Most guitarists only ever learn to play open chords and two types of barre chords. The latter can be used all along the fretboard by sliding your fret hand up and down, which gives you two, maybe three different options to play the same chord. But what many players don’t know is that with only three extra chords, you can actually play each chord in five different ways. This is called the CAGED system.
Regardless of style, the CAGED system provides a framework that can be used to play chords on every single fret of your guitar. We don’t want to overload you right away, so in this blog we’ll stick to the more practical major chords and, if you aren’t versed in the language of music yet, our blog about chord theory should be able to help you out!
Fingers, Circles, Dots and Crosses
Let’s start with the basic building blocks for chord diagrams. The fingers of the left hand are numbered, while the thumb is indicated by a T. In addition, it’s important to know which strings to play or not. The white circles show the root notes while the black dots show the other notes of the chord. Also, pay attention to the fret position.
Open Guitar Chords
As you might’ve guessed, the CAGED system is based on five open chords: C, A, G, E, D. As a quick reminder, we’ve included these above.
Barre / Slidable Chords
Now let’s take a look at the five slidable CAGED chords. If you already know your barre chords, the E and A variants probably look familiar, but the C and G chords here also include a barre. This means you’ll need to barre several strings with either your first and third finger. If you’ve never tried this before, it’s a smart idea to start with the E and A versions and slowly master laying down a barre. The last piece of the puzzle is the D-shape. Make sure your left hand is warmed up and nice and supple before you give this one a try.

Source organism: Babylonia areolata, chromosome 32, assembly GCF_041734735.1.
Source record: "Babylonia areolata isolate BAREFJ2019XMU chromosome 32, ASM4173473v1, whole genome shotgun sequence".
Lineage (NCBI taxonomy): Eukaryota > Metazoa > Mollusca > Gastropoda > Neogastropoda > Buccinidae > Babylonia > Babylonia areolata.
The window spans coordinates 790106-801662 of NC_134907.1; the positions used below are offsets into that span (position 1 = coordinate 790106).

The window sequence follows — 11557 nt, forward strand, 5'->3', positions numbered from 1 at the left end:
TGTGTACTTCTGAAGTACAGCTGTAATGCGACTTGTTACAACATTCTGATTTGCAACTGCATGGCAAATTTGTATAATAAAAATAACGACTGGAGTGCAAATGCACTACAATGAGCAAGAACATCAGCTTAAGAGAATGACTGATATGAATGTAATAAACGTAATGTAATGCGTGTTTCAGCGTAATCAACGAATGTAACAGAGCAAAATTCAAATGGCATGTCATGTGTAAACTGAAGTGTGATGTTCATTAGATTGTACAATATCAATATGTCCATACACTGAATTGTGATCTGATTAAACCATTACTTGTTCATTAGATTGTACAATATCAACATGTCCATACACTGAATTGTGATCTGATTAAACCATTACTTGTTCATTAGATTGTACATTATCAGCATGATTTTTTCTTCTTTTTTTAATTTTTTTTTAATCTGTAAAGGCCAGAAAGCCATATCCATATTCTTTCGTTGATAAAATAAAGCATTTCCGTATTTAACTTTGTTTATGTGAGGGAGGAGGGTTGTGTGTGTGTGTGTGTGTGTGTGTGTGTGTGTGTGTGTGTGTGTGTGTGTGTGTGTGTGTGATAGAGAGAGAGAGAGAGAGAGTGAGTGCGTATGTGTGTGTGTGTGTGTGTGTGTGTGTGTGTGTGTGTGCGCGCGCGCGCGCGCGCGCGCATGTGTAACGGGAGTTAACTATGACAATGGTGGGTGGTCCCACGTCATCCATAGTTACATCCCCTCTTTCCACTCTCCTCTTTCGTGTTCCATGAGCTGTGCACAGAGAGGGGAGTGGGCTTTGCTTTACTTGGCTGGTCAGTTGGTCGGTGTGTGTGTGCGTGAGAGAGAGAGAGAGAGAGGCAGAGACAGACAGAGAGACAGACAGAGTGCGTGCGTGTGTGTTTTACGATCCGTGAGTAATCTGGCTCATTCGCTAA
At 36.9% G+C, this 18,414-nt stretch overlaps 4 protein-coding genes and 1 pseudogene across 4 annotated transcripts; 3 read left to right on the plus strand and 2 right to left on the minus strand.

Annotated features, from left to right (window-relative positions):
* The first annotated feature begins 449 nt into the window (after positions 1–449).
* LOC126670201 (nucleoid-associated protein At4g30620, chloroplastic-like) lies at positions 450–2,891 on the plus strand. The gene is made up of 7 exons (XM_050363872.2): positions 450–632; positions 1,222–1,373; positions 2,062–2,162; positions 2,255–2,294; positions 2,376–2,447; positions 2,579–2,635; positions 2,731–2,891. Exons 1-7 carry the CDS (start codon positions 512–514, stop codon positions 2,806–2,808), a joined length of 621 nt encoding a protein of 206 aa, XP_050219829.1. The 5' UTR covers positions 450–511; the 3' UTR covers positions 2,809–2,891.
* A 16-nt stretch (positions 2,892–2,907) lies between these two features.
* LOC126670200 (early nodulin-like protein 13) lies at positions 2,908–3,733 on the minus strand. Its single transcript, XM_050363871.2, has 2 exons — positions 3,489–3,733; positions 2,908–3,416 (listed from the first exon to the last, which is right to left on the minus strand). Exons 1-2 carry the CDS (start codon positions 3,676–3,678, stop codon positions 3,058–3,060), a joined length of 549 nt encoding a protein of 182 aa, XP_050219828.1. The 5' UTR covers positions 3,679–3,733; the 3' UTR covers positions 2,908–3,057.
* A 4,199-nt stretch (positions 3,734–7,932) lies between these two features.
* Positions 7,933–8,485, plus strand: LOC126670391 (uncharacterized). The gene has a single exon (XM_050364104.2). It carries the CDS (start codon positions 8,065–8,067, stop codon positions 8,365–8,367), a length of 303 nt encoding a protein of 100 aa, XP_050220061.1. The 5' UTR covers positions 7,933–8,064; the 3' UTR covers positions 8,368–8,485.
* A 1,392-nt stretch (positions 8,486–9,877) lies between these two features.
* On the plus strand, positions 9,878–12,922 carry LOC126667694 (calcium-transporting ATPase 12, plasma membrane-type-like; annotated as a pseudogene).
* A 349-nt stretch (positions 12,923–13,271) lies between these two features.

Off to a Practical Start
To set you off on a practical start, we’ve included a chord progression example in five positions. You can use it to play I-IV-V progressions in C. The Roman numerals indicate the position of the root note and, to get the hang of it quickly, take a look at the last image below. The circle is a visual aid that can help you determine the rest of progression from the first chord onwards. On the right, there’s a visual representation of a fretboard with all the notes up to and including the twelfth fret. You can use it to look up the root notes of the chords.
This is already quite a big chunk of information and we didn’t even dive deep into the theory. We recommend you start by getting to grips with the fingering of the chords first before you try the five CAGED positions. Next time, we’ll be taking a look at the CAGED minor chords. Here are a few interesting books you can check out in the meantime: